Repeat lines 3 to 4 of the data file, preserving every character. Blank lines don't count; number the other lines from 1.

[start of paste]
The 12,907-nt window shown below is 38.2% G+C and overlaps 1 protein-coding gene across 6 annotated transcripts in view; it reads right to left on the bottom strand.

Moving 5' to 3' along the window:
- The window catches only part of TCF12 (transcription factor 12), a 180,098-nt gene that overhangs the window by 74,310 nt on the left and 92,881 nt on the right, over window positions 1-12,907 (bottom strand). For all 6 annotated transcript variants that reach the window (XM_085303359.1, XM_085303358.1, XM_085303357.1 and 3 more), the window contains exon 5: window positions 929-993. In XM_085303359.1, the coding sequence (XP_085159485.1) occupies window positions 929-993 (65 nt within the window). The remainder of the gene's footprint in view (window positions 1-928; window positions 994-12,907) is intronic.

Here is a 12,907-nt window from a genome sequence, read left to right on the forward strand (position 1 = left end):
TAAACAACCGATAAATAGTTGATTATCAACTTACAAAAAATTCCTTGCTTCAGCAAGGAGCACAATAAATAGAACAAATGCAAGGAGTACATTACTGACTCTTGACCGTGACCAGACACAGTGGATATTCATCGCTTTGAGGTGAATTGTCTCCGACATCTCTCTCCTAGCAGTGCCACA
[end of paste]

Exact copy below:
- The window catches only part of TCF12 (transcription factor 12), a 180,098-nt gene that overhangs the window by 74,310 nt on the left and 92,881 nt on the right, over window positions 1-12,907 (bottom strand). For all 6 annotated transcript variants that reach the window (XM_085303359.1, XM_085303358.1, XM_085303357.1 and 3 more), the window contains exon 5: window positions 929-993. In XM_085303359.1, the coding sequence (XP_085159485.1) occupies window positions 929-993 (65 nt within the window). The remainder of the gene's footprint in view (window positions 1-928; window positions 994-12,907) is intronic.

Here is a 12,907-nt window from a genome sequence, read left to right on the forward strand (position 1 = left end):